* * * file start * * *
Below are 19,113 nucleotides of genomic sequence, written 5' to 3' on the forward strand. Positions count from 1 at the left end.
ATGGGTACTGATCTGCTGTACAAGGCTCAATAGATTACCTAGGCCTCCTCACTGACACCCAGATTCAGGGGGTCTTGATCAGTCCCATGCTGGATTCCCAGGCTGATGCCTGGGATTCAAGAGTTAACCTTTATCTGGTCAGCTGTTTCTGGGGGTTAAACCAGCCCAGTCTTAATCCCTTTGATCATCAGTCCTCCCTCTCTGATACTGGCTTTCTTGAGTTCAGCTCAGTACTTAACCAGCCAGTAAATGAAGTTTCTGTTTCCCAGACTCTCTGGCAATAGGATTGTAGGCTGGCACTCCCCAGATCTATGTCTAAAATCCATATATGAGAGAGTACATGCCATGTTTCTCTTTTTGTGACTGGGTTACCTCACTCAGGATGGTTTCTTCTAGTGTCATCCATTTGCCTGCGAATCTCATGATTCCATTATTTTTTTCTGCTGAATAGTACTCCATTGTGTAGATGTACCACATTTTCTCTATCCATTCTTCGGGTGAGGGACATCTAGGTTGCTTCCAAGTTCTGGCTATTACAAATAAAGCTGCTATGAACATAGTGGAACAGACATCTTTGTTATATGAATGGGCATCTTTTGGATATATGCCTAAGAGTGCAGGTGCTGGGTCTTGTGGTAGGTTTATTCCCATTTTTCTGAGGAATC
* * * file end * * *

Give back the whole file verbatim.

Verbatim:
Below are 19,113 nucleotides of genomic sequence, written 5' to 3' on the forward strand. Positions count from 1 at the left end.
ATGGGTACTGATCTGCTGTACAAGGCTCAATAGATTACCTAGGCCTCCTCACTGACACCCAGATTCAGGGGGTCTTGATCAGTCCCATGCTGGATTCCCAGGCTGATGCCTGGGATTCAAGAGTTAACCTTTATCTGGTCAGCTGTTTCTGGGGGTTAAACCAGCCCAGTCTTAATCCCTTTGATCATCAGTCCTCCCTCTCTGATACTGGCTTTCTTGAGTTCAGCTCAGTACTTAACCAGCCAGTAAATGAAGTTTCTGTTTCCCAGACTCTCTGGCAATAGGATTGTAGGCTGGCACTCCCCAGATCTATGTCTAAAATCCATATATGAGAGAGTACATGCCATGTTTCTCTTTTTGTGACTGGGTTACCTCACTCAGGATGGTTTCTTCTAGTGTCATCCATTTGCCTGCGAATCTCATGATTCCATTATTTTTTTCTGCTGAATAGTACTCCATTGTGTAGATGTACCACATTTTCTCTATCCATTCTTCGGGTGAGGGACATCTAGGTTGCTTCCAAGTTCTGGCTATTACAAATAAAGCTGCTATGAACATAGTGGAACAGACATCTTTGTTATATGAATGGGCATCTTTTGGATATATGCCTAAGAGTGCAGGTGCTGGGTCTTGTGGTAGGTTTATTCCCATTTTTCTGAGGAATC